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Murrins Complex - Glensawisk Burn DeltaTyrone
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Summary Full report
Site Type: Inland exposure
Site Status:
Grid Reference: H532786, H557833
Rock Age: Quaternary
Rock Type: Gravel, Sand
Other interest: No data, No Data, deltas

Summary of site:

Glensawisk Burn is fed by two streams on the eastern slopes of Crocknakeeferty and from Stradowan Bridge flows north east for 2.5 km where it swings east for a kilometre then reverts to its north eastern trend for its final kilometre before entering the Owenreagh River in its upper course. This valley is occupied by a variety of glacial deposits but all appear to derive from a delta with its head in the vicinity of Stradowan Bridge. Just north of the bridge on the west side of the valley 3 abandoned sand pits have merged to present a section into these deposits 300 m long.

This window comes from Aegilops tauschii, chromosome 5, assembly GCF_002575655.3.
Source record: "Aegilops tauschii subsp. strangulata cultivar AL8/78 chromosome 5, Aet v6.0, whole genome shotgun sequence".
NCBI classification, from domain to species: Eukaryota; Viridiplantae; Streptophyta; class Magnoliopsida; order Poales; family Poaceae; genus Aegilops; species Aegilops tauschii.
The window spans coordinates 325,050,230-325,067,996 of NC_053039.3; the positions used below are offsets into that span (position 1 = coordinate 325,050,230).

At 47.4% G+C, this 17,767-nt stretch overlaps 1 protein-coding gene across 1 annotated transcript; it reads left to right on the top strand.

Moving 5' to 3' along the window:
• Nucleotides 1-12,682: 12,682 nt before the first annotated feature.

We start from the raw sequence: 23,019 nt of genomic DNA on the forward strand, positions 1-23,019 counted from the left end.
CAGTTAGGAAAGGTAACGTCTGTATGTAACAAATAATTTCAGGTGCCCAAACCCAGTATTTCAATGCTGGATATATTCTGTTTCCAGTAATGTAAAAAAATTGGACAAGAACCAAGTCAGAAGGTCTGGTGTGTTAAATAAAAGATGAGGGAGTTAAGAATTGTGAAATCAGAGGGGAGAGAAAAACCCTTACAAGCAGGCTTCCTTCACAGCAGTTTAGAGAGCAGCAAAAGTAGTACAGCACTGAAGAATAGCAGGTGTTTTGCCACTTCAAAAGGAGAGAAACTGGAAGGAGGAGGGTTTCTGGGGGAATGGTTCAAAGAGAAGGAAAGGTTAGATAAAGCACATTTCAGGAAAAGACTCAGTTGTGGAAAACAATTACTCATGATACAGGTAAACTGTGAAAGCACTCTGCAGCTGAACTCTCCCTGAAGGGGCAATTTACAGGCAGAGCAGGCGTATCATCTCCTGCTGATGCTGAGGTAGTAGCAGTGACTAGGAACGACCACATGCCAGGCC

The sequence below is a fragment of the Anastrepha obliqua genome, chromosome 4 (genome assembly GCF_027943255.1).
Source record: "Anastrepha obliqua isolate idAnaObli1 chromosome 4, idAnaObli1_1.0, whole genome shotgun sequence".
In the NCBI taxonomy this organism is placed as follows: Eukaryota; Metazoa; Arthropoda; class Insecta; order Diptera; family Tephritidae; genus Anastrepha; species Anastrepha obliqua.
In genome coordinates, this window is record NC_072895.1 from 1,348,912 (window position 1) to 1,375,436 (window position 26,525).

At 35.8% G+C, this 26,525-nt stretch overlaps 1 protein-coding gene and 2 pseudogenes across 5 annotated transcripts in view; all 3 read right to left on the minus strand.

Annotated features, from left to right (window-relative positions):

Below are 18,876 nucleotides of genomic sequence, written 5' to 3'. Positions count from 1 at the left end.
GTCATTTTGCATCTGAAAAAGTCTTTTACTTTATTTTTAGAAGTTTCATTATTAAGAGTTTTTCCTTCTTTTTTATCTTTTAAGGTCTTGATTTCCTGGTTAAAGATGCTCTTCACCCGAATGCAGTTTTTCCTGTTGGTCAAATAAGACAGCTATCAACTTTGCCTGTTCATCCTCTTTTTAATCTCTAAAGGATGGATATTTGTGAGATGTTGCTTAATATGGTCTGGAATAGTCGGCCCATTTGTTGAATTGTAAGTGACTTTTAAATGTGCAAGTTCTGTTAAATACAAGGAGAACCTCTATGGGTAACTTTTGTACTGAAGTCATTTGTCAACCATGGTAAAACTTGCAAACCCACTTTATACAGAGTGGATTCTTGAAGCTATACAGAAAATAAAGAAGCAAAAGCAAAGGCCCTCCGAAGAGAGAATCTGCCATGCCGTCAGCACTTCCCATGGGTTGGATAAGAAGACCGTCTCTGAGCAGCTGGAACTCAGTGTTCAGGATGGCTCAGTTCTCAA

They occur in units, mostly of gravels, some without matrix, separated by faintly bedded thick sands of even grain size. Each of the units is defined by a contact that can vary from barely discernible to strong. Gravels sometimes grade into pebble beds with a matrix of gritty or coarse sand. One channel about a metre deep by 3 m wide can be seen, filled with three stacked units of granule to pebble-sized beds separated by faint sandy layers. Pebbles overlap in the bed of the channel which has a north north east/west south west orientation. These sediments were deposited into standing water, a glacial lake in the upper Owenreagh valley with its surface at 235 m above modern sea level. Meltwater from an ice front, retreating southwards past Mulderg, swept the gravels and sands into the lake where they flowed in plumes under gravity into deep water. Eventually the accumulating mass of sediment reached lake level at the point of discharge and a flat surface was formed which was then channelled by the force of surface streams crossing to the shore. Flow rates were not constant. Powerful flood flow, probably at the height of summer melt, was capable of carrying pebbles and gravel but weaker flow could only transport sands, graded according to the level of energy. The stacked and overlapping sediments are typical of deltaic accumulations. The slopes of the delta expanded into wider spreads of sediment on the lake bed, the sediments that now fill the valley of the Glensawisk Burn between the 180 to 220 m contours. The Glensawisk Burn delta is one of a series in the region believed to relate to the same phase of glacial retreat.

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